How A Job Candidate's Experience Affects Your Brand

May 9, 2017
Improving the candidate experience helps your business retain qualified applicants.
Improving the candidate experience helps your business retain qualified applicants.

Why does the perfect candidate reject a job offer? That question, echoed across human resource departments, has a complex answer. Sometimes, a candidate simply loses interest in the position after the interview. Other times, they find a different employer. In some cases, however, the candidate experience is so frustrating it completely turns an applicant away from your company.

A bad experience costs your business customers and good employees.A bad experience costs your business customers and good employees.

Rating businesses by the candidate experience

Just as your company evaluates applicants to find the right new hire, applicants judge your business to see if it would be a good employer. They start analyzing your company from their very first encounter: the application process. Any positive aspect works in your favor, while even the smallest bad thing works against you.

A poor candidate experience does more than turn a qualified employee away. It also has a negative impact on your brand in two significant ways. First, it directly impacts your bottom line, as candidates who had a bad experience are less likely to buy from your business. This isn't just speculation - data from CareerBuilder found 32 percent of job-seekers are less likely to buy from a business that didn't respond to their job application. They're also more likely to badmouth your company to friends and family. As such, a bad candidate experience costs your business future customers and qualified employees.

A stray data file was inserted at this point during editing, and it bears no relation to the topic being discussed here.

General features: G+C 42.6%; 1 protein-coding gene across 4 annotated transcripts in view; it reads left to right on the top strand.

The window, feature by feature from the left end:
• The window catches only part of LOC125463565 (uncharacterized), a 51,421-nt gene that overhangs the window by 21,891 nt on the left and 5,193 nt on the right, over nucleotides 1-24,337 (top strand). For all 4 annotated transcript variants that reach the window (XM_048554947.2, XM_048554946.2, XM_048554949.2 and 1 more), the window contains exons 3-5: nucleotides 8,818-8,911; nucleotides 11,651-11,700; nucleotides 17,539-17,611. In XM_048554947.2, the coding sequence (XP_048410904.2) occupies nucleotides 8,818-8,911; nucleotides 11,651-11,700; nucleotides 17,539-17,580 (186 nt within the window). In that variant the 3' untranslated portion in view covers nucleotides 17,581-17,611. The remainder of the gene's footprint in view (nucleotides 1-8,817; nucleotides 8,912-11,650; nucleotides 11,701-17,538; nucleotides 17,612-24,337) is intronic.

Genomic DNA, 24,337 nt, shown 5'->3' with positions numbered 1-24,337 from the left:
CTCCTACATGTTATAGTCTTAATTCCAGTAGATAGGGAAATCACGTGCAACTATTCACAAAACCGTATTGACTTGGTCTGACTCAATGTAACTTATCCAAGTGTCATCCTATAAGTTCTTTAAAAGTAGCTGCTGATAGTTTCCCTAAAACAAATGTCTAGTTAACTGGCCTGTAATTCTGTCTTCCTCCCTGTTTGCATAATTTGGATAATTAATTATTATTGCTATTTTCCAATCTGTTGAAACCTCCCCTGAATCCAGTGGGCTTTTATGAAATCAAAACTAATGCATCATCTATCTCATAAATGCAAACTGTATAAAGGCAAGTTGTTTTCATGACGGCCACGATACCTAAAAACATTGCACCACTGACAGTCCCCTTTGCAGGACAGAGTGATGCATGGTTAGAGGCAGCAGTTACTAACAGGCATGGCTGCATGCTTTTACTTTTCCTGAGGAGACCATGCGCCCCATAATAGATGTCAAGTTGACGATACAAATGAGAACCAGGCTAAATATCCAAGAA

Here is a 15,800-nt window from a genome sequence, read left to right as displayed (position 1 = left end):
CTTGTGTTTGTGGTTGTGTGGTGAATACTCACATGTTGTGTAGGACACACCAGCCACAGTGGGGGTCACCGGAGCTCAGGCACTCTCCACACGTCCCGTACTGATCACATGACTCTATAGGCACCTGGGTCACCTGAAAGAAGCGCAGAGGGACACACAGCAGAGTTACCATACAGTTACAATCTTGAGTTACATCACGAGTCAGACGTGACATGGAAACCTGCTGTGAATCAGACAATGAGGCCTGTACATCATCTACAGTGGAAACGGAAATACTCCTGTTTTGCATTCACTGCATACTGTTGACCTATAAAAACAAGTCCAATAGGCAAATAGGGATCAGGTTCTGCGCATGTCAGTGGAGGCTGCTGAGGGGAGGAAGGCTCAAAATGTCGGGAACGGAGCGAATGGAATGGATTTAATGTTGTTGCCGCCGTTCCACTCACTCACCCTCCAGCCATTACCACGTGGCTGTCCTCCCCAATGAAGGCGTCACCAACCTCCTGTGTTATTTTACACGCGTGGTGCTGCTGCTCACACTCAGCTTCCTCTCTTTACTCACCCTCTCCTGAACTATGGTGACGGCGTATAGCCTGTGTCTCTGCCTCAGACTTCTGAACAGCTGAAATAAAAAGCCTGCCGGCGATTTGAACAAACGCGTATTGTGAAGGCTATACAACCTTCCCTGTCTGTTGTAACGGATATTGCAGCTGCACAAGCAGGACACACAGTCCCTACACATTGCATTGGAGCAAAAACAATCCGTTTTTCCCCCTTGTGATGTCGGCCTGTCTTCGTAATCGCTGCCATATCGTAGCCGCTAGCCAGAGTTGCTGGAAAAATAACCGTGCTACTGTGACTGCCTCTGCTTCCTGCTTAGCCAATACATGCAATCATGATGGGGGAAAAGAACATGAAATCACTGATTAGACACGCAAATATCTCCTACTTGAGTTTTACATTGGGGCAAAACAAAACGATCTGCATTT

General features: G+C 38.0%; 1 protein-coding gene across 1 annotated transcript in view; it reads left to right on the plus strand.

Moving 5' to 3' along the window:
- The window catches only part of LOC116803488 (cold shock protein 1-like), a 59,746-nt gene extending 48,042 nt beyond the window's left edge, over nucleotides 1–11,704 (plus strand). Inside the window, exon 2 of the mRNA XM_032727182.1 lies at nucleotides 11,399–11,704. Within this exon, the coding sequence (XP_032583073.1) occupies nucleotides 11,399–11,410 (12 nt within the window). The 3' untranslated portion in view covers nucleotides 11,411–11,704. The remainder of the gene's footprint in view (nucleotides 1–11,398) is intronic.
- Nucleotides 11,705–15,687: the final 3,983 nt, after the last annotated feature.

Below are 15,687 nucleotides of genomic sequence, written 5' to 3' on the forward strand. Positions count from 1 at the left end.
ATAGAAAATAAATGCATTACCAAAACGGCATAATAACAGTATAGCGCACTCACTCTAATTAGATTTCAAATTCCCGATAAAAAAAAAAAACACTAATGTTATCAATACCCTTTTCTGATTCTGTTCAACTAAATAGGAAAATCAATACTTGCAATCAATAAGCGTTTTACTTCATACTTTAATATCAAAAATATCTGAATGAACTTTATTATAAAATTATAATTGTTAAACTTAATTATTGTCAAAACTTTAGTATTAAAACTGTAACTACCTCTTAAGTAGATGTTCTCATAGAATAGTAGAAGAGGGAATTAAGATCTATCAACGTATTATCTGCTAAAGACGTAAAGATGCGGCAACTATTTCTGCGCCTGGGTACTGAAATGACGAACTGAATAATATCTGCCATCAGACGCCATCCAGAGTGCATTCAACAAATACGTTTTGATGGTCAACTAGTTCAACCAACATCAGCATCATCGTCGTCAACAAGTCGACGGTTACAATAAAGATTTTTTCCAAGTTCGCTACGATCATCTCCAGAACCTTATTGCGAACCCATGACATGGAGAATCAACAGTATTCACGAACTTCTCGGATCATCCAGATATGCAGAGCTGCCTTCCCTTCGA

Secondly, many resentful candidates will take to social media and complain to their friends. Websites like Glassdoor make this incredibly easy and safe. Candidates can post anonymous feedback not just about the position but the hiring process itself, including questions on the application and how long the process took.

What's more, future candidates trust these experiences and those of current employees more than those shared by the company. Your business might extol its company culture on the "About" page of its website, but candidates are more likely to believe the Glassdoor post of a frustrated former applicant. People feel such online reviews provide a more authentic view of the company.

What causes a bad experience?

Software Advice surveyed a number of job seekers to figure out what makes a bad hiring experience. The majority - 93 percent - said unclear application instructions were the primary cause. Ninety percent pointed to an extremely long application, while 86 percent cited a lack of confirmation email. Other factors included a lack of notice when the position was filled, a lack of salary information and an inability to contact a recruiter.

These elements all imply one simple fact: Candidates want more urgency over the hiring process. Getting them engaged with things like confirmation messages, ETAs and consistent communication gives them a glimpse of how your business will respond to their needs as an employer. If you keep them in the dark through the hiring process, they assume the same will be true if they start working with you.

Creating an engaging, supportive candidate experience does more than satisfy applicants in the here and now. The right process discourages people from posting negative messages online and keeps potential applicants as loyal customers.

Working to improve your candidate experience? Contact the Orange Tree sales team to see how we can help!

Topics: Candidate Experience